The Brain Catches Fire at Menopause
An exploration of the physical and emotional changes that can spur growth and creativity for women at midlife.
Thus the average woman, blessed with approximately 480 menstrual periods and 40 seasonal cycles to bring her to the threshold of menopause, gets about 500 progress reports. How is her physical health and nutrition? How are her emotions? What's happening in her relationships and her career? There have been approximately 500 opportunities to resolve those issues or sweep them under the rug.
At perimenopause the process escalates. The earnest, straightforward inner self, which has tried for years to get our attention, makes one final hormonally mediated attempt to get us to deal with our accumulated needs, wants, and desires. This is likely to turn into a period of great emotional turmoil, as each woman struggles to make a new life, one that can accommodate her emerging self.
Externally and internally, this period is a mirror image of adolescence, a time when our bodies and brains were also going through major hormonal shifts that gave us the energy to attempt to individuate and become the person we were meant to be. At menopause we pick up where we left off in adolescence. It is now time to finish the job.
It should be no surprise, then, that research has documented that those women who experience uncomfortable--even severe--symptoms of PMS are often the same women who have a tumultuous perimenopause, with physical and emotional symptoms that become increasingly impossible to ignore.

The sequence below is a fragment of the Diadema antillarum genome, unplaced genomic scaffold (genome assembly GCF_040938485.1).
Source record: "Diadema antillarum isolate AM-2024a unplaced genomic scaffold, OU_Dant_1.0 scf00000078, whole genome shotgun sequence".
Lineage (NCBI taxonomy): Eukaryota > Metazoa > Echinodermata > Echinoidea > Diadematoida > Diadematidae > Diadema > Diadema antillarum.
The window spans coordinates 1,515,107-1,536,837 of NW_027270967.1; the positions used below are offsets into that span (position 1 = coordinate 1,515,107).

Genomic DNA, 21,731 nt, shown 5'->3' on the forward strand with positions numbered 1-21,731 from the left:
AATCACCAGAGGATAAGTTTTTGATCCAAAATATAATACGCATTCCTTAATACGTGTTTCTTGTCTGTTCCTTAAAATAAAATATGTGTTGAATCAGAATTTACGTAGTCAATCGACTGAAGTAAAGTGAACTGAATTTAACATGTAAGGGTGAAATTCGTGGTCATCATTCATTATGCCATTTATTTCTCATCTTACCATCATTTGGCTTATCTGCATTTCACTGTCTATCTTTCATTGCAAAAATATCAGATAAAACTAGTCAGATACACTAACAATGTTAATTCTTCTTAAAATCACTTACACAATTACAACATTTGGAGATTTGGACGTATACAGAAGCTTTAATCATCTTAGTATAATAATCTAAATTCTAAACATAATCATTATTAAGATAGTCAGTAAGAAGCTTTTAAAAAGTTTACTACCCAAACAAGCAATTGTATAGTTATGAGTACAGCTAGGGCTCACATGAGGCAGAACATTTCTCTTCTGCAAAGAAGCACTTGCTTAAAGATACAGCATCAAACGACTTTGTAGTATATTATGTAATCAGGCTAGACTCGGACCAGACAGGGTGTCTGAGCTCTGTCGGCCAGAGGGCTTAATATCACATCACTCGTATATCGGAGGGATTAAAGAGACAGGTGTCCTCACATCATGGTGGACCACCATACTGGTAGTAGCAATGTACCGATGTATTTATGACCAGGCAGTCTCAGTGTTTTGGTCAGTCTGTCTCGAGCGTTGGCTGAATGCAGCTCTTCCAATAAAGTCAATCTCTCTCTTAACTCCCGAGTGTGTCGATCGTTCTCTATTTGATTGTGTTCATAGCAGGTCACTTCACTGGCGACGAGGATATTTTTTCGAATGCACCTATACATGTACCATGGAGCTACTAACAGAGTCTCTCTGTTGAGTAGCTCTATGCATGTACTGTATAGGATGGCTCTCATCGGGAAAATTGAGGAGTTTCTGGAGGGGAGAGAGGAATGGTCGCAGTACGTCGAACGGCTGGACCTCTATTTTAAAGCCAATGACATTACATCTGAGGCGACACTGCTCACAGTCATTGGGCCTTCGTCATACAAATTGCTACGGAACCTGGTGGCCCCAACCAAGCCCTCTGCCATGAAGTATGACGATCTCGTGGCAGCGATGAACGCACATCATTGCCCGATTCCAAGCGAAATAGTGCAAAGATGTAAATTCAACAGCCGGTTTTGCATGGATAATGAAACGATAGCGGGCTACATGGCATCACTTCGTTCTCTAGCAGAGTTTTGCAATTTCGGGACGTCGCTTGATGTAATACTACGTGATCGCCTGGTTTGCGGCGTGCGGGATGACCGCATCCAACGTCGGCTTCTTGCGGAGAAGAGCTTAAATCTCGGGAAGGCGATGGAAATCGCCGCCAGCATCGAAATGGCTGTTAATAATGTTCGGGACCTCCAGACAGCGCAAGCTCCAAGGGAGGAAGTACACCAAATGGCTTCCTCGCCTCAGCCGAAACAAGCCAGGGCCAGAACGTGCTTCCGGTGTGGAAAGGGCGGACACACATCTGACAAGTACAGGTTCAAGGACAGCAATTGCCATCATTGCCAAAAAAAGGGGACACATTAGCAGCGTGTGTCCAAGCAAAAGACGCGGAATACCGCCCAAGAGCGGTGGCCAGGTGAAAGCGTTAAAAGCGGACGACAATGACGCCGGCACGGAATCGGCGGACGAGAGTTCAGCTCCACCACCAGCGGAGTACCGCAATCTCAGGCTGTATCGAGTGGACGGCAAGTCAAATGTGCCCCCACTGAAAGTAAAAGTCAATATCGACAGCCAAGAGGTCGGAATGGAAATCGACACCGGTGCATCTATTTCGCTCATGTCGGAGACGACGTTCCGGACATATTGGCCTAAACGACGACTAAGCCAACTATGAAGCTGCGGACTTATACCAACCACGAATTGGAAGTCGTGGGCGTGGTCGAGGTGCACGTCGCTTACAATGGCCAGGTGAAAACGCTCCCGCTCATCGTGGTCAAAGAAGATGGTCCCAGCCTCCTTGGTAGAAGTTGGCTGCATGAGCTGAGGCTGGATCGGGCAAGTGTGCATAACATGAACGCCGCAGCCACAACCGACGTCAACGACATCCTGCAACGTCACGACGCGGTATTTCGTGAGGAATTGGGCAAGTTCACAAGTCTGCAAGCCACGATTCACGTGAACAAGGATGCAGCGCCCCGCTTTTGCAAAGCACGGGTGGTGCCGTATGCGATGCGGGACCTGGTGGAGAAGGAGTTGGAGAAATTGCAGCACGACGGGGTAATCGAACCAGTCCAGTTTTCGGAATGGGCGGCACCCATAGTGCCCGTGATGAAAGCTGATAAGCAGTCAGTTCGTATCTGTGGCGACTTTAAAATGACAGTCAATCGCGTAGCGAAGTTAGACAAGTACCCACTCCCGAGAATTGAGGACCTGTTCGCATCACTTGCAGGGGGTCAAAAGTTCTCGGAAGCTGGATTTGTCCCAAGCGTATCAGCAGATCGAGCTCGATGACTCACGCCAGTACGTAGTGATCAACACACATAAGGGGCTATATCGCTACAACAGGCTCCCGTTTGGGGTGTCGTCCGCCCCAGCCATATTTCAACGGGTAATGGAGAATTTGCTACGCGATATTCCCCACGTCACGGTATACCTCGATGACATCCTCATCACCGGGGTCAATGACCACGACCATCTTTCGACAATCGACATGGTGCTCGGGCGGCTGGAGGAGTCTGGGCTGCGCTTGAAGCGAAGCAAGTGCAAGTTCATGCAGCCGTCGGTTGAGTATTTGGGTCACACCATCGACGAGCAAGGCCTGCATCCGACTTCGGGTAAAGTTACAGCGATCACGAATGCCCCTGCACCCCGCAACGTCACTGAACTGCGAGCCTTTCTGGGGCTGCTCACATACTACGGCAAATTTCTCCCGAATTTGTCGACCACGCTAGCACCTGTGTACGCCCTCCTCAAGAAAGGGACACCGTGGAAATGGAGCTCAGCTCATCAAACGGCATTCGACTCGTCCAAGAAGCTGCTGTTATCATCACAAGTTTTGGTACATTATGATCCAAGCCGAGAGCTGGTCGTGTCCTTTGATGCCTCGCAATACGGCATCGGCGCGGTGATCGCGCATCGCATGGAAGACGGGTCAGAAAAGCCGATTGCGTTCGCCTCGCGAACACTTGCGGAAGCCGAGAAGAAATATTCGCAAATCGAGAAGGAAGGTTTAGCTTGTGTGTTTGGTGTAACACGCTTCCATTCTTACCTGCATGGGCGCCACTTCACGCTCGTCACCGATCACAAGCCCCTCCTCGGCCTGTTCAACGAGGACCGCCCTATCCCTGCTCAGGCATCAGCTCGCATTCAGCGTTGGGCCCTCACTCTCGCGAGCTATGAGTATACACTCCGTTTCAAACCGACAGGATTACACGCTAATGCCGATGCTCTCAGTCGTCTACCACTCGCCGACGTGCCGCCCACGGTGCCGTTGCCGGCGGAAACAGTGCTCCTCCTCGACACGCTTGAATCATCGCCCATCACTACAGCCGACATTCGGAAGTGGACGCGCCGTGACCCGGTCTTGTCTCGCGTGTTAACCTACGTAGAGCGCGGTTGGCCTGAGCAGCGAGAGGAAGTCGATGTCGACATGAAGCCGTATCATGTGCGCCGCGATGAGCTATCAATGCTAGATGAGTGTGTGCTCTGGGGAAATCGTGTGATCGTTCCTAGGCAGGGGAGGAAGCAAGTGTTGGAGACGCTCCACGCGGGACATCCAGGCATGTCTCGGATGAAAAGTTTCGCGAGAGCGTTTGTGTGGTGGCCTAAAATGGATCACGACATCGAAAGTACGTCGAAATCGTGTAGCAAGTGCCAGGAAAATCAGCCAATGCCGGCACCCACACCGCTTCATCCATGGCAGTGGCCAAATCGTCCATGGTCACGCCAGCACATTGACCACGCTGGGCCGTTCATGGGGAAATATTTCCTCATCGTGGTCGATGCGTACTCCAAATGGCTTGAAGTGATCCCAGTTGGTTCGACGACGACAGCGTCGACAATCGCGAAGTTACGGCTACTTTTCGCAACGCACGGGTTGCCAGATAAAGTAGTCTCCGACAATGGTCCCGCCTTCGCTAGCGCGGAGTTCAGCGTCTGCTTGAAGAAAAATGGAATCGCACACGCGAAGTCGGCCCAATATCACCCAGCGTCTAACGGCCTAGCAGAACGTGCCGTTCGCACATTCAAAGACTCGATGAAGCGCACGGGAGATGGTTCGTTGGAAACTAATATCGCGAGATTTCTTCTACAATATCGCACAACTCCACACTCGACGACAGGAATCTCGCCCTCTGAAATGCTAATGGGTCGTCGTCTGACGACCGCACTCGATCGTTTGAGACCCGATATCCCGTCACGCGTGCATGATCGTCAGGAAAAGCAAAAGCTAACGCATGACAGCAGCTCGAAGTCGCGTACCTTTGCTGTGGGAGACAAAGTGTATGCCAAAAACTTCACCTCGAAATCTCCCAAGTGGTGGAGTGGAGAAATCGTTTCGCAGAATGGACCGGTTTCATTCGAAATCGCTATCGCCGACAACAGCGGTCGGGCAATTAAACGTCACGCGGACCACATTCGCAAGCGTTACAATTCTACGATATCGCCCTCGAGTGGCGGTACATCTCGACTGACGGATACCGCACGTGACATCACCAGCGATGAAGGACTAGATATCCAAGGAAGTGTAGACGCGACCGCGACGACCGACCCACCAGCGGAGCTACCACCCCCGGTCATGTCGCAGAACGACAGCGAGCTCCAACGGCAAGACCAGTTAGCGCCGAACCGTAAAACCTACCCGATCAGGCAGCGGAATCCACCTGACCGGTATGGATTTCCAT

As a woman makes the transition to the second half of her life, she finds herself in a struggle not only with her own aversion to conflict and confrontation, but also with the culture's view of how women "should" be. The body's inner wisdom gets its last, best chance of breaking through culturally erected barriers, while shining a light on aspects of a woman's life that need work. To resolve the situation, it is up to the individual woman to meet her body's wisdom halfway.
Debunking the Myth of Raging Hormones
Though hormone levels and mood do tend to fluctuate widely during our reproductive years, and even more widely during our perimenopausal years, research has failed to show any appreciable differences between the hormone levels of those women who suffer from PMS-like symptoms and those who don't.
What has been well documented, however, is that the brains of women who suffer the most from PMS-like symptoms are more susceptible to the effects of fluctuating hormone levels. In other words, it is not the hormone levels per se that are the problem; it is the particular combination of a woman's hormone levels and her pre-existing brain chemistry, along with her life situation, that results in her symptoms. It is estimated that 27 percent of all women who become depressed premenstrually will be very sensitive to the hormonal changes that occur at menopause.